The Club at New Seabury is private, but the public can play with members, in an outing or by renting one of the 24 recently renovated cottages as a resort guest. For more information, visit The nearby water-front Popponesset Inn is open to the public and highly rated.

There are dozens of clubhouses throughout New England that offer spectacular decks overlooking the golf course, but the beauty, aura and ambience at The Club of New Seabury is unmatched – in a category by itself!

“We have it all,” director of golf Jim Clay said. “Between 36 holes, beach, restaurants, athletic center, pools. Whatever you’re looking to do on your vacation with the whole family, this is the spot. You can do it all right here on property.”

Clay said New Seabury has boosted the number of players in its ladies league from less than 100 to 145 this year.

Last summer, many golfers turned to New Seabury to escape from the pandemic.

“We were absolutely slammed,” Leja said. “We were up 50-some-odd percent from years past. A lot of our members weren’t traveling back and forth to their homes in Boston. They were staying here so they were playing most of their golf here.”

The Popponesset Inn at New Seabury offers sweeping views of Nantucket Sound and Martha’s Vineyard, plus a 50-year-old restored Cape Cod style restaurant that offers lighter fare in a relaxed setting.

Leja said the club is on a pace to post another busy golf season this year.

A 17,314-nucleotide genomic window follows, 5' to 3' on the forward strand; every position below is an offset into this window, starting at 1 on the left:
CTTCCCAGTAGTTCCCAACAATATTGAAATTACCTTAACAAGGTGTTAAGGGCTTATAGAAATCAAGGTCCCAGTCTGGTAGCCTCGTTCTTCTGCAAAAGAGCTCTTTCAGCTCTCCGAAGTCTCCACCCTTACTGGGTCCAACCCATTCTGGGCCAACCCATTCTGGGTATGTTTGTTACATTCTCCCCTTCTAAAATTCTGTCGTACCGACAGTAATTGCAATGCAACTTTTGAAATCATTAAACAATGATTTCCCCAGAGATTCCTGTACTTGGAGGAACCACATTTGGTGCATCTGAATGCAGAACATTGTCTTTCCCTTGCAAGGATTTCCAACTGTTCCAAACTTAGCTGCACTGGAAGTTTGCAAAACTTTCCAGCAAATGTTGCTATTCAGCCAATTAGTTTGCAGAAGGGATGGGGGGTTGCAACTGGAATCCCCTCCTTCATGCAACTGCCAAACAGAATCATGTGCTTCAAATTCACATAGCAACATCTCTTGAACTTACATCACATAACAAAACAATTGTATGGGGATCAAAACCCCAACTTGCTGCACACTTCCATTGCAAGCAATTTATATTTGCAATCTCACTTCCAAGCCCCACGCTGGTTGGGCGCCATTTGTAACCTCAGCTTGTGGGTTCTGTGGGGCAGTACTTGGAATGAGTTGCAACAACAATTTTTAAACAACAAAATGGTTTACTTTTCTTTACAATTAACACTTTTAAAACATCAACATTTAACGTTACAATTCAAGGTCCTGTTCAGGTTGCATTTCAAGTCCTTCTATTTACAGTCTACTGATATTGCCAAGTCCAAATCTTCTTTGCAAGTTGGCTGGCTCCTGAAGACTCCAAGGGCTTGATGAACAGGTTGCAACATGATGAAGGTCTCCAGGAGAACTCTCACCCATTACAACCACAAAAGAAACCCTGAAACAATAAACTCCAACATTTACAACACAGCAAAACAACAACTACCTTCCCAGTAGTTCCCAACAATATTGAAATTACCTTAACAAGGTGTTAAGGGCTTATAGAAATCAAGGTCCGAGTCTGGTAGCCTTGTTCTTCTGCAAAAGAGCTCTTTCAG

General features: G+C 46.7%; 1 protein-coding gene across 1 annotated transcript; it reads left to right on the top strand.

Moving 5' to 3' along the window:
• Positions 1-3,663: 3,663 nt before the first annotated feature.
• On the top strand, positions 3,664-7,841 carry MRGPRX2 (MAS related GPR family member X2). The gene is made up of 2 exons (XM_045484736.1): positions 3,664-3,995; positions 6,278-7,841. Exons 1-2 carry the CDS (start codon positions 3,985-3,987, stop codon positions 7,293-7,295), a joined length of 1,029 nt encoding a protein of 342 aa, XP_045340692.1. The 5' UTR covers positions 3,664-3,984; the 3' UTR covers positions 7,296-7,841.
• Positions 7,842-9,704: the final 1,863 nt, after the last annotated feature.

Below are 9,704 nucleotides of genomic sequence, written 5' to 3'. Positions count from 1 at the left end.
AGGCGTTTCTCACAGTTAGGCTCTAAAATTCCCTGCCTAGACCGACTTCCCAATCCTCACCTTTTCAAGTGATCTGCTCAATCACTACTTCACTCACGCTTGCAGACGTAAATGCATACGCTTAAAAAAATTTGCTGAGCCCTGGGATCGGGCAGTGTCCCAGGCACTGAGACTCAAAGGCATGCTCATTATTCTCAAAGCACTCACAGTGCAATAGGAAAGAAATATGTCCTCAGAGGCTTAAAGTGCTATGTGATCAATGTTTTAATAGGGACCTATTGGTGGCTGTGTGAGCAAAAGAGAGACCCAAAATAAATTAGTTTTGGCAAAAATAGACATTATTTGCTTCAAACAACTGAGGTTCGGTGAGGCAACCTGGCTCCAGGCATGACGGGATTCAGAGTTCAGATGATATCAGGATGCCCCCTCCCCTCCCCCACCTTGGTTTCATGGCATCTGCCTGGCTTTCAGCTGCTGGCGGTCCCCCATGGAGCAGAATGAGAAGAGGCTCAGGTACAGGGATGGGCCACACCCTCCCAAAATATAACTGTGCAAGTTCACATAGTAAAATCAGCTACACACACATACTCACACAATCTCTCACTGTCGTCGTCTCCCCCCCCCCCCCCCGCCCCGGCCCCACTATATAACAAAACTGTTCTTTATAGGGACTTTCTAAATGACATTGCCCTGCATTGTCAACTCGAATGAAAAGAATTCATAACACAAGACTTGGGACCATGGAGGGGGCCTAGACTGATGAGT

New Seabury is also popular for weddings, at least prior to the pandemic. Clay said the club usually books 90-95 each year, but hosted only three last year. That number figures to skyrocket this year now that restrictions due to the pandemic are being eased.


(PHOTO CREDITS: Club at New Seabury)

Bill Doyle brings 45 years of professional sports writing experience to New England dot Golf. His resume includes 40 years as a sports writer for the Worcester Telegram & Gazette where he wrote a Sunday golf column and covered professional and amateur golf. He also wrote about all four of the major professional sports teams in the Boston area, mostly about the Boston Celtics, as well as college and local sports. Working for the newspaper in the city where Worcester Country Club hosted the inaugural Ryder Cup in 1927, Doyle covered the improbable comeback of the U.S. team at the 1999 Ryder Cup at The Country Club in Brookline. He also covered the 1988 U.S. Open at TCC, the 2001 and 2017 U.S. Senior Open championships at Salem Country Club, the U.S. Women’s Open championships at The Orchards in South Hadley in 2004 and at Newport Country Club in 2006, the PGA Tour stops at Pleasant Valley Country Club in Sutton for nearly 20 years and at TPC River Highlands in Cromwell, Connecticut, for several years; and every PGA Tour event at TPC Boston in Norton from the inaugural event in 2003. He will provide regular contributions ranging from interviews, travel, lifestyle, real estate, commentary and special assignments. Bill can be reached at